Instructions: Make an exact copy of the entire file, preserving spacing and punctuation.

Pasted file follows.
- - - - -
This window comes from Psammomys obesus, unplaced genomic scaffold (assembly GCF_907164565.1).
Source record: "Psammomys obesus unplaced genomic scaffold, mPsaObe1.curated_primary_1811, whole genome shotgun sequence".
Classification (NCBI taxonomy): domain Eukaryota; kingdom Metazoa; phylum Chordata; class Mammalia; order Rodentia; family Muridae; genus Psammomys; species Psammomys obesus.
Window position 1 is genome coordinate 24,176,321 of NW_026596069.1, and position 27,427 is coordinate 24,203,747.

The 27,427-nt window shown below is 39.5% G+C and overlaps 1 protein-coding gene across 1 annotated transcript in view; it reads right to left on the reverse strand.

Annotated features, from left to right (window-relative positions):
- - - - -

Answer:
This window comes from Psammomys obesus, unplaced genomic scaffold (assembly GCF_907164565.1).
Source record: "Psammomys obesus unplaced genomic scaffold, mPsaObe1.curated_primary_1811, whole genome shotgun sequence".
Classification (NCBI taxonomy): domain Eukaryota; kingdom Metazoa; phylum Chordata; class Mammalia; order Rodentia; family Muridae; genus Psammomys; species Psammomys obesus.
Window position 1 is genome coordinate 24,176,321 of NW_026596069.1, and position 27,427 is coordinate 24,203,747.

The 27,427-nt window shown below is 39.5% G+C and overlaps 1 protein-coding gene across 1 annotated transcript in view; it reads right to left on the reverse strand.

Annotated features, from left to right (window-relative positions):